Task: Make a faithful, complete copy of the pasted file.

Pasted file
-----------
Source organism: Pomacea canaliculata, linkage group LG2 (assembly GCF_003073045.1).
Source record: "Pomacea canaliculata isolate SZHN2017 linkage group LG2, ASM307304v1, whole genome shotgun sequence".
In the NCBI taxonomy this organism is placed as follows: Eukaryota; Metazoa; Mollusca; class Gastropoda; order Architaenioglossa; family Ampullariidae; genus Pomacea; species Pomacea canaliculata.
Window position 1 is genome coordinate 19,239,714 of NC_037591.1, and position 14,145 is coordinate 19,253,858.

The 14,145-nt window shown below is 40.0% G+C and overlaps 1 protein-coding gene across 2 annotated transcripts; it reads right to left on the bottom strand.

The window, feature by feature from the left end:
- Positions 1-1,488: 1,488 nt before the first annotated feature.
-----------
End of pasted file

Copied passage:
Source organism: Pomacea canaliculata, linkage group LG2 (assembly GCF_003073045.1).
Source record: "Pomacea canaliculata isolate SZHN2017 linkage group LG2, ASM307304v1, whole genome shotgun sequence".
In the NCBI taxonomy this organism is placed as follows: Eukaryota; Metazoa; Mollusca; class Gastropoda; order Architaenioglossa; family Ampullariidae; genus Pomacea; species Pomacea canaliculata.
Window position 1 is genome coordinate 19,239,714 of NC_037591.1, and position 14,145 is coordinate 19,253,858.

The 14,145-nt window shown below is 40.0% G+C and overlaps 1 protein-coding gene across 2 annotated transcripts; it reads right to left on the bottom strand.

The window, feature by feature from the left end:
- Positions 1-1,488: 1,488 nt before the first annotated feature.